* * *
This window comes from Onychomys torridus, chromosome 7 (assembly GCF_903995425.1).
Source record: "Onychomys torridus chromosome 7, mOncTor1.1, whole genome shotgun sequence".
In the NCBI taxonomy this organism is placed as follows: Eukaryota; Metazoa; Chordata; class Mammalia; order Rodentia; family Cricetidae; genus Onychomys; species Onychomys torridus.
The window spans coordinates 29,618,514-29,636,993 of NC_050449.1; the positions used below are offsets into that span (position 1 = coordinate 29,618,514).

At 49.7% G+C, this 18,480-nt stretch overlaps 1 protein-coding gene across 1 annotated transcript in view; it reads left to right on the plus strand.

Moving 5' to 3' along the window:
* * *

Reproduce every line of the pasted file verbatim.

This window comes from Onychomys torridus, chromosome 7 (assembly GCF_903995425.1).
Source record: "Onychomys torridus chromosome 7, mOncTor1.1, whole genome shotgun sequence".
In the NCBI taxonomy this organism is placed as follows: Eukaryota; Metazoa; Chordata; class Mammalia; order Rodentia; family Cricetidae; genus Onychomys; species Onychomys torridus.
The window spans coordinates 29,618,514-29,636,993 of NC_050449.1; the positions used below are offsets into that span (position 1 = coordinate 29,618,514).

At 49.7% G+C, this 18,480-nt stretch overlaps 1 protein-coding gene across 1 annotated transcript in view; it reads left to right on the plus strand.

Moving 5' to 3' along the window: